Academic journal article Geography

Collecting Our Thoughts: School Geography in Retrospect and Prospect

Academic journal article Geography

Collecting Our Thoughts: School Geography in Retrospect and Prospect

Article excerpt

ABSTRACT: Perhaps every generation of teachers feels they are living through a period of tumultuous change. Certainly the period following the formation of the 2010 coalition government is experiencing its fair share of what appears to be far-reaching educational change, and the Secretary of State, Michael Gove, has a steadily-growing reputation as one of the more successful reforming ministers. Change, when close up, is often difficult to fathom, not least when trying to work out any implications for one particular and very special part of the educational landscape, namely the place of geography in the school curriculum.

In this article, we take a long view on the grounds that it is sometimes helpful to have a picture of where we have come from and what comes around. This helps provide perspective. It can be instructive to note what has been lost from former times (e.g. curriculum thinking), or what has been tried and tested, and found to be wanting (e.g. an overly detailed content prescription for the national curriculum). An historical sweep may be particularly apposite when attempting to interpret current initiatives, such as the English Baccalaureate (EBacc), which ostensibly looks good for school geography (in 2012 the Ebacc has already resulted in a sharp increase in GCSE candidature). In what follows we describe a period of about 50 years, a period roughly since the Rolling Stones began performing. We end with some brief thoughts about the prospects for school geography - a distinctly riskier task that of projecting the future of the Stones as a live band.

Taken for granted?

'Other things are in the national curriculum that, when I was at school, I found inimical to education. Geography was the most extreme example. We were made to do geography. I was not persuaded then and I am not persuaded now that geography should be part of anybody's education. If I want to know where somewhere Is ... I goto my computer. These days, I have to type in the name of countries that did not exist in my day, but I can find out where they are.'

Lord Peston, House of Lords, July 2011 (Hansard, 2011).

Peston was, he says, 'made to do geography'. He does not say who made him (although he alludes indirectly to the 'national curriculum'). But clearly it was not the state, for the National Curriculum in England was introduced only after the Education Reform Act of 1988. Before this monumental piece of legislation the curriculum was considered to be beyond the legitimate reach of policy makers, especially government ministers. The curriculum was thought to be best located within the profession for, according to Denis Lawton (1992), there was a widely-held view that the contents of schooling, rather like the judiciary, should be held separate from the state legislature and executive: totalitarian regimes through the mid-twentieth century had used education as a propaganda machine with marked success in order to shape and steer people's thinking. Thus a national curriculum, controlled from the centre was felt to be potentially anti-democratic. Even the 1944 Education Act, which introduced free secondary education for all young people up to the age of 15 years, and was driven by post-war welfare state principles as well as the need to promote social equality, did not lay down the law with regard to the curriculum. If Peston was forced to do geography, it was the school not the state that set the rules.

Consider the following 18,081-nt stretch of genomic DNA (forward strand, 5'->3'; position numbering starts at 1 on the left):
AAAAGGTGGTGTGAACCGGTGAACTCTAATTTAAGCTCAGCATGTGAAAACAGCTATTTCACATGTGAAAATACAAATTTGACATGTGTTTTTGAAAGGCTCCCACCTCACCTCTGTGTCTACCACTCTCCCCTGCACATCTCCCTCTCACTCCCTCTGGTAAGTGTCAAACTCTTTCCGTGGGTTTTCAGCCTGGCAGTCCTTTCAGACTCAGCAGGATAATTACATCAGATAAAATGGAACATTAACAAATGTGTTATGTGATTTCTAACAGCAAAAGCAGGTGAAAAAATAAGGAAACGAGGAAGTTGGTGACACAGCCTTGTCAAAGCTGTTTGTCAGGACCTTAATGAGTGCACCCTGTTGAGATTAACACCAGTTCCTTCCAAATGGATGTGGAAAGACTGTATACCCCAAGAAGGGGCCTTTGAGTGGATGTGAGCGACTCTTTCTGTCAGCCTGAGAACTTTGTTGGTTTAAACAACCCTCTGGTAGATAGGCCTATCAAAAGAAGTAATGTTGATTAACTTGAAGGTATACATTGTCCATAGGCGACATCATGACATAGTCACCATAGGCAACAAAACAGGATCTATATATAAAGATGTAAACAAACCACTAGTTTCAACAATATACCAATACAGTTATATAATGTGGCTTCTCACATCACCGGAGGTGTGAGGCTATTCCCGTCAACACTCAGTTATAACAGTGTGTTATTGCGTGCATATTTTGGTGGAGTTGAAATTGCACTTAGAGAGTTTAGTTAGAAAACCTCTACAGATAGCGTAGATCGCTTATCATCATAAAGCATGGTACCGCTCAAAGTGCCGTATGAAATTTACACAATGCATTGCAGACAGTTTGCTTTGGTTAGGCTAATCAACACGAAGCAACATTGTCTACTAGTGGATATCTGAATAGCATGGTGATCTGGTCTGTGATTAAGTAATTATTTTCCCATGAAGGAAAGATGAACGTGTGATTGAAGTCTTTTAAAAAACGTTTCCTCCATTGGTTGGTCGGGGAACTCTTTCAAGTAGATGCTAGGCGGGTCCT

Most schools of the kind that Lord Peston attended (Hackney Downs in London, a boys' grammar school) offered a liberal, humanities-oriented curriculum based upon the public school tradition in England. This was not particularly contentious and served the highly-selected clientele - those young people destined to become leaders, lawyers and legislators - very well indeed. Geography's place during this period was an almost taken for granted status in those schools. After 1944 it was assumed that greater equality would result by extending access to the broad grammar school curriculum to children from working-class families. …

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